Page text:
In the wake of the Rim Fire, what comes next? A story of recovery, restoration and reforestation

Gregg Goodland
U.S. Forest Service
April 13th, 2015 at 2:15PM

A photo of the aftermath of a fire during the day. The smoke has blocked the sunlight. Like a phoenix rising from ashes, blackened portions of the Stanislaus National Forest, which were left by the Rim Fire that blazed through the Sierras in August of 2013, have begun to spring to life. Left with a burn scar that is one-third larger than New York City, a reforestation team is diligently working to bring forth a new forest.

Since the fire, much has been done in the way of making the forest safe for public travel and recreation along main travel routes. Snags and fire-damaged trees present significant safety hazards to humans. They also create a tremendous fuel load on the ground (biomass) as they fall. This fuel can feed future fires, which can be severely damaging to the soil.

Thus far, many thousands of burned trees have been removed via salvage logging.  Logging not only allows the wood to be repurposed, but it also clears the path for the future forest and the animals that will inhabit it.

The next step in this restoration process is reforestation. Maria Benech, Interdisciplinary Team Leader for the Rim Fire Reforestation project, has been working with a host of scientists, resource specialists and the public to develop a project plan for the future forest.

Without intervention, it could take several decades, even centuries, for the forest to reestablish its place in the natural cycle. The intensity and sheer size of the fire left large gaps in the forest canopy. These gaps are far greater than those historically seen.

“Seed-producing trees are so far away from some of these openings that it is very unlikely trees could naturally regenerate for a very long time,” said Benech.

Biodiversity, wildlife habitat and fire resiliency are priorities driving the reforestation plan.

“We are looking about 60 to 100 years into the future to picture our end goal,” said Benech. “That includes incorporating information on forest resiliency to fire, historic forest structure and climate change models.”

The project lists the following needs:

1) return a mixed conifer forest to the landscape;

2) restore mature forest for wildlife habitat and connectivity;

3) reduce fuels for future fire resiliency;

4) enhance deer habitat; and

5) eradicate noxious weeds.

Creating a forest that can adapt and survive natural disturbances is also important. That is why the reforestation plan calls for thinning of 11,285 acres of existing plantations.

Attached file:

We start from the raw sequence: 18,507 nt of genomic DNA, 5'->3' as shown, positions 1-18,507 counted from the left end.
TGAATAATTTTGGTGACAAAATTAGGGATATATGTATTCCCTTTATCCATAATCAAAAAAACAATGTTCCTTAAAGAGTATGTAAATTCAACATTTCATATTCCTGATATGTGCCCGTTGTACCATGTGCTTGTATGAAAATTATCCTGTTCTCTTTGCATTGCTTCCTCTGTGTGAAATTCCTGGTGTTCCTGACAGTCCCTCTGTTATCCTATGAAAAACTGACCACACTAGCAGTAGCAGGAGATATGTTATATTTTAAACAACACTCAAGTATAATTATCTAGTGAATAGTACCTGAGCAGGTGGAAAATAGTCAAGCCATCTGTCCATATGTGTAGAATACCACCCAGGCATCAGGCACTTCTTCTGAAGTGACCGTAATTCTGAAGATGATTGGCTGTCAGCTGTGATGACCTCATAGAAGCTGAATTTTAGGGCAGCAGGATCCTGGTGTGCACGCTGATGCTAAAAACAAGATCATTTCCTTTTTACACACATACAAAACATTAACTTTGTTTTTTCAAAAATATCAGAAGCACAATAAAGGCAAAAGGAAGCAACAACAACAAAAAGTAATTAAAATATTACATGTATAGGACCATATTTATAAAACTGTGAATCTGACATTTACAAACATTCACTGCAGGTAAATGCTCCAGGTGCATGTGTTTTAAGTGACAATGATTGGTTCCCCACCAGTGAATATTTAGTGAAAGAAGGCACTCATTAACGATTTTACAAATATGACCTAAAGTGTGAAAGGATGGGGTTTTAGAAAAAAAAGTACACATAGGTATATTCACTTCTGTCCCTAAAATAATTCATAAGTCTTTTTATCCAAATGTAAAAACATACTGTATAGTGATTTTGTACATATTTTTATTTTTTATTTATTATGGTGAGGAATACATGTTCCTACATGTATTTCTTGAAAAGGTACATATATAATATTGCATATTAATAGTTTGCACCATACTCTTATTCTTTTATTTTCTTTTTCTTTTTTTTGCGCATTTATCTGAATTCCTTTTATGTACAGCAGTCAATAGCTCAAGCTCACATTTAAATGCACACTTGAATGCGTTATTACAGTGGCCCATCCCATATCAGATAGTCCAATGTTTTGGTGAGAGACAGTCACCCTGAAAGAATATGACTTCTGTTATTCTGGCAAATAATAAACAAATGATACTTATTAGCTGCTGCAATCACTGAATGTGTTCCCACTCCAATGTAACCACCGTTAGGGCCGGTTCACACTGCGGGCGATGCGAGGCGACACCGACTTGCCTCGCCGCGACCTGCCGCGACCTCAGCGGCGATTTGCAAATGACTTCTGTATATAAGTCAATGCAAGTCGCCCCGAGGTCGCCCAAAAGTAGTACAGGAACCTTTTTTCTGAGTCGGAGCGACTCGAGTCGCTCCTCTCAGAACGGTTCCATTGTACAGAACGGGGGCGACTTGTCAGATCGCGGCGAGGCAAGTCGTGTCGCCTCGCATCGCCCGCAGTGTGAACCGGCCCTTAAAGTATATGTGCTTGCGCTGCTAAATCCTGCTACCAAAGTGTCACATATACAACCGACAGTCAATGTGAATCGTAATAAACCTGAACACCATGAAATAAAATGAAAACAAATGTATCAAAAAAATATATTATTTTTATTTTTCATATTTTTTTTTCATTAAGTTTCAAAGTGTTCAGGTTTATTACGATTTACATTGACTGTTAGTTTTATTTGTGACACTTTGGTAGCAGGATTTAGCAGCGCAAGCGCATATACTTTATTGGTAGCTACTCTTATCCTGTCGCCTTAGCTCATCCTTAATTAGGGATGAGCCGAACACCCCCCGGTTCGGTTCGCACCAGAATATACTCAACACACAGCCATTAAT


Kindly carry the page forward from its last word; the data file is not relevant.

“Forests in California need to be able to bounce back following disturbance, and fire is a natural and critical agent of change,” said Jeanne Higgins, forest supervisor for the Stanislaus National Forest. “Removing fire from the equation is not part of the plan, but reducing the intensity of future forest fires certainly is a part of our overall mission. Thinning will help us to reach that desired resilient state.”

“Reintroducing fire into the forested areas early is one way the Stanislaus has of lessening the damaging effects of intense fires,” said Chris Schow, fire management officer. “Frequent fires tend to burn with less severity and the post-fire effects are less damaging because there is less fuel to drive up the intensity.”

The Rim Fire killed conifers that were shading out many of the large oaks that once thrived on this landscape when fire was more frequent.  Without competition, these oaks, which readily re-sprout from their bases, are rebounding in the burned area.

The reforestation plan takes into account the importance of oak trees and is recommending seedlings are not planted within a 25-foot buffer of these re-sprouting trees.

“Acorns are such an important food crop for so many species of wildlife,” said Marcie Baumbach, forest wildlife biologist. “That’s partly why we are doing things differently this time.”

Deer are one species that rely on acorns during cold winter months. They are also an indicator species for overall forest health, and have been studied by some of California’s earliest visitors. Current studies conducted by the California Department of Fish and Wildlife indicate that migratory deer herds are on the decline statewide.

Migratory deer, such as the Tuolumne deer herd, travel mountainous corridors between higher and lower elevations in the Sierra Nevada. Downed timber from the Rim Fire interrupted some of these travel corridors.  It also disrupted habitat critical to their survival.

Enhancing wildlife habitat is just one aspect of this multi-faceted project. The reforestation plan is a road map for the future that highlights a variety of resource issues.

The public is welcome to attend upcoming reforestation events.